Alexandra Tribe discusses her ‘legal life’ in the Law Society Gazette, published on Monday 25th July 2016:
‘The highlight of my career so far has been our case of Baldwin v Baldwin  EWHC 4857 (Fam), in which we acted for an Ethiopian woman married to a British expatriate living in Dubai. The case tested the workings of the Council Regulation (EC) 4/2009 of 18 December 2008 (the Maintenance Regulation). Ours was the first case to successfully rely on articles 4, 5 and 7 of the regulation, ensuring our client’s financial claims were not restricted. The case has paved the way for other international family lawyers advising expatriates relying on ‘sole domicile’ for divorce jurisdiction.
Most of my family are lawyers and have been an inspiration in my career. My father, having owned his successful practice for 30 years, is my mentor. I rely on him for his wise counsel, cool head and no-nonsense approach.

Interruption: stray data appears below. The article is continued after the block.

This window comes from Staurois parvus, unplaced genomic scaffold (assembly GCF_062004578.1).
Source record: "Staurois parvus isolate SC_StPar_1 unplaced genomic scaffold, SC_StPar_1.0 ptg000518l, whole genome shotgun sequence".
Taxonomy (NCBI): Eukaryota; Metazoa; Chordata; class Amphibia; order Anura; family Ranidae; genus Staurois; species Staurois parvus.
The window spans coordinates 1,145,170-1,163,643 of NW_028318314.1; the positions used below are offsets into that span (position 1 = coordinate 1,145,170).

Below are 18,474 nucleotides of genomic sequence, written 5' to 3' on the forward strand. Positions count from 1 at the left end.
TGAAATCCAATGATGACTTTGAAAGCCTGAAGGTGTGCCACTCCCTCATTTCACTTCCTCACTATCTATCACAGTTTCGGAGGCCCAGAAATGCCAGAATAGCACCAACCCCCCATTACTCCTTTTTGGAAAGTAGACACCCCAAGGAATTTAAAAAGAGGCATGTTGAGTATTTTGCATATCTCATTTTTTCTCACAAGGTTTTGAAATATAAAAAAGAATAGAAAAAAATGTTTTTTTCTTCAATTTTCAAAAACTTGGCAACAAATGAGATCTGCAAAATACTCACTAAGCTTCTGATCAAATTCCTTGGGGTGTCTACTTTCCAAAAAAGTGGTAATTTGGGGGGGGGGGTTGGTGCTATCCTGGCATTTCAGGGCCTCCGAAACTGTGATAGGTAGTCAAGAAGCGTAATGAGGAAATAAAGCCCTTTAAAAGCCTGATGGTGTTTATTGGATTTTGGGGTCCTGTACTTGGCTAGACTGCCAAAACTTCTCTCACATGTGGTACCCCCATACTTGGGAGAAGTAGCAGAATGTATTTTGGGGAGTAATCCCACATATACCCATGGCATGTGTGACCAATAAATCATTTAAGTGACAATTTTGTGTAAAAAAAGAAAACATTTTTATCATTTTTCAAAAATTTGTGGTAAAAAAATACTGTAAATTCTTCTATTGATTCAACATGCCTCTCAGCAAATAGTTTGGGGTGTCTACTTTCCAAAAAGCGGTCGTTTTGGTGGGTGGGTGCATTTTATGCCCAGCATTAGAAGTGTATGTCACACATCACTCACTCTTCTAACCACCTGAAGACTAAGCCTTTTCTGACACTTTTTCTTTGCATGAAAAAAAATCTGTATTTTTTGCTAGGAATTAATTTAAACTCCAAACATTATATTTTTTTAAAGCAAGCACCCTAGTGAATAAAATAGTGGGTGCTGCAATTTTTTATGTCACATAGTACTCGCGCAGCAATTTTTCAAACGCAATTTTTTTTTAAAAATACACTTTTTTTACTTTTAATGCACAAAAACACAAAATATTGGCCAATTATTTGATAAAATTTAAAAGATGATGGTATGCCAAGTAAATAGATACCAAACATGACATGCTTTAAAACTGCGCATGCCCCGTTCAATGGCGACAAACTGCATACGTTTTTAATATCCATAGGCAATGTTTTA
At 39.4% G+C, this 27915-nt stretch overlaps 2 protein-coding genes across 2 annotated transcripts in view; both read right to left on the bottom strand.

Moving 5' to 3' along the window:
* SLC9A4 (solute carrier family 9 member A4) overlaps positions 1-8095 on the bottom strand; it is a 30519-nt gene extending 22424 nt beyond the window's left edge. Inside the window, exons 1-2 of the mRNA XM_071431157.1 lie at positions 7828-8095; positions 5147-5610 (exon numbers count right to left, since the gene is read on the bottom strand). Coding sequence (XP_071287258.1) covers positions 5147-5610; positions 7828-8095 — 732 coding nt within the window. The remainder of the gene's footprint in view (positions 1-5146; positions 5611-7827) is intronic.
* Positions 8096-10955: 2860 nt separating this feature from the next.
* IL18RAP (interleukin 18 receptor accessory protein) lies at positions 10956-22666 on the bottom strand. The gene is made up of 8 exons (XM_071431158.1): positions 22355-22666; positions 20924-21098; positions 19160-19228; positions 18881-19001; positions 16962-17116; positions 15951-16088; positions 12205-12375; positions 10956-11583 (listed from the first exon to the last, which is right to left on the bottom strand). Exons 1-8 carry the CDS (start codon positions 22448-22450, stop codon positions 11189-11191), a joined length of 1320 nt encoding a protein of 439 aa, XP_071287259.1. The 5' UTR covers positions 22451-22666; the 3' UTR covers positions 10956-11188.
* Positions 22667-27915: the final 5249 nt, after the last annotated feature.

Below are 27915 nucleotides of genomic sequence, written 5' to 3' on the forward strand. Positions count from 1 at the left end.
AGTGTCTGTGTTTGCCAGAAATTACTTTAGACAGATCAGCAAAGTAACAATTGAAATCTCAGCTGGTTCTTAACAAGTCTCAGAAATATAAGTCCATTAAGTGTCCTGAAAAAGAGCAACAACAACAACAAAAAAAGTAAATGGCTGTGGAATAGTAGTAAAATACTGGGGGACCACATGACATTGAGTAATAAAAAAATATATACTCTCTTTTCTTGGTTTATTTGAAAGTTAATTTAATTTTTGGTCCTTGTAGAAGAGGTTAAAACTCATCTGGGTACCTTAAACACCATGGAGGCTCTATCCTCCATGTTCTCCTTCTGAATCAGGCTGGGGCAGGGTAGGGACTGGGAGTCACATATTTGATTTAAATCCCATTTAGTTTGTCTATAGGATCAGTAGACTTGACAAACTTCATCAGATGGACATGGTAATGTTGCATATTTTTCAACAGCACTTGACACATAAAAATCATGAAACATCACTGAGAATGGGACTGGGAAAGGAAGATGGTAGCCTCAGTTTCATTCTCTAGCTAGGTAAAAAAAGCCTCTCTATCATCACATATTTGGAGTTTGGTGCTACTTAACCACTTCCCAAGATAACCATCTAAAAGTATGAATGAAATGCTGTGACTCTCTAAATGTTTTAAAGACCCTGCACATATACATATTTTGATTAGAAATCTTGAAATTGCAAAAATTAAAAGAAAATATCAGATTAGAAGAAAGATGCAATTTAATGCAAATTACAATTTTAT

My legal training taught me the law, but my subsequent life experiences turned me into a lawyer. I moved to Dubai with my husband in 2007. We wanted to experience life abroad but it had to be somewhere that I could practise English family law. Luckily, there were enough British expatriates in Dubai to make this possible. I worked with several of the leading advocates in the UAE, expanding my knowledge of sharia law and practice, while conducting divorces and associated litigation for British expats in the region through the English courts.
My hardest challenge was to make the jump from working in an employed position to setting up my firm Expatriate Law. I was delighted when my father agreed to join as senior consultant. We specialise solely in family law for British expats worldwide, particularly in the UAE. The majority of our cases are divorce and financial remedy proceedings through the English courts. Working for expats in the Middle East invariably involves the crossover between sharia and English family laws. This makes the work diverse and challenging.’